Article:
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This report describes a new approach method for mini-hemilaminectomy for the management of thoracolumbar intervertebral disc disease. This approach reaches the vertebra via blunt dissection of the m. longissimus thoracis et lumborum on the accessory process and, therefore, constitutes a lateral muscle-separating approach (LMSA).
Seventy miniature dachshunds with thoracolumbar intervertebral disc disease were randomly assigned to one of two groups (35 dogs each): mini-hemilaminectomy with LMSA was performed in group A, and hemilaminectomy with a dorsolateral approach was performed in group B. The recovery time (number of days between surgery and recovery) and rate was similar when comparing group A and group B (each grade). The mean length of the skin incision was 2.7 cm in group A and 4.0 cm in group B.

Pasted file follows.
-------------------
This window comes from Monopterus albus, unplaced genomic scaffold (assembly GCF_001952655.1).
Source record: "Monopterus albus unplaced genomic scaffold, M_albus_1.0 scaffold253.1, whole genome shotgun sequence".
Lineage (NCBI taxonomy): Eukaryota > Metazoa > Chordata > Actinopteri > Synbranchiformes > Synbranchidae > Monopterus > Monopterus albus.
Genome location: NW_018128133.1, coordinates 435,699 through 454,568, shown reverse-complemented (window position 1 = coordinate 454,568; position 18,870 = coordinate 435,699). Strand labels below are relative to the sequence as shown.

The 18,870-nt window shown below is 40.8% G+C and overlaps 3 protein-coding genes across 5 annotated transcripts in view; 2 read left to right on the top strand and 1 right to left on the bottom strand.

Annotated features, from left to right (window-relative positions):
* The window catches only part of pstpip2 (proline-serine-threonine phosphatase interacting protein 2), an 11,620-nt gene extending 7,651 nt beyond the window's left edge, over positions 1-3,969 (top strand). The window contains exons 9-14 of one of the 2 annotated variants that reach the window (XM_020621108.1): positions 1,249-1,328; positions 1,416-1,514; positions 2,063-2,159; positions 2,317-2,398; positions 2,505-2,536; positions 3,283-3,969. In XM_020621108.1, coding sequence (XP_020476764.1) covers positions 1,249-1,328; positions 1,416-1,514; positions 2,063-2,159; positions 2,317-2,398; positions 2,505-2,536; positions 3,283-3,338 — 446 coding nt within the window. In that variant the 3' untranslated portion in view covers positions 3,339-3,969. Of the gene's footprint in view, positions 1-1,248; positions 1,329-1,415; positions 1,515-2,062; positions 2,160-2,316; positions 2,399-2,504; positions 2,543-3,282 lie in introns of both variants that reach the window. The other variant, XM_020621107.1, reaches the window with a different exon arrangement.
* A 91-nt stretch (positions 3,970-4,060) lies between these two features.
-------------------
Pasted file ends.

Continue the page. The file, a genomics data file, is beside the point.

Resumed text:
These data show that mini-hemilaminectomy with LMSA allows a small incision, a satisfactory surgical field, a stable surgical outcome and minimal bone removal. LMSA requires a smaller detachment area of muscle from the vertebra and, therefore, maximises the amount of muscle and tendons attaching the articular process, which further enhances vertebral stability. We conclude that mini-hemilaminectomy with LMSA is a good option for the management of thoracolumbar intervertebral disc disease.
Many different surgical methods have been used for the management of thoracolumbar intervertebral disc disease (TIVDH) (Flo and Brinker 1975, Jeffery 1988, Lubbe and others 1994, McCartney 1997, Scott and Makee 1999, Moissonnier and others 2004). Hemilaminectomy allows access to disc material with less manipulation than dorsal laminectomy (Redding 1951, Gage and others 1968, Muir and others 1995, McKee 1992).
Mini-hemilaminectomy is a surgical technique that is less invasive than hemilaminectomy (Lubbe and others 1994, Wheeler and …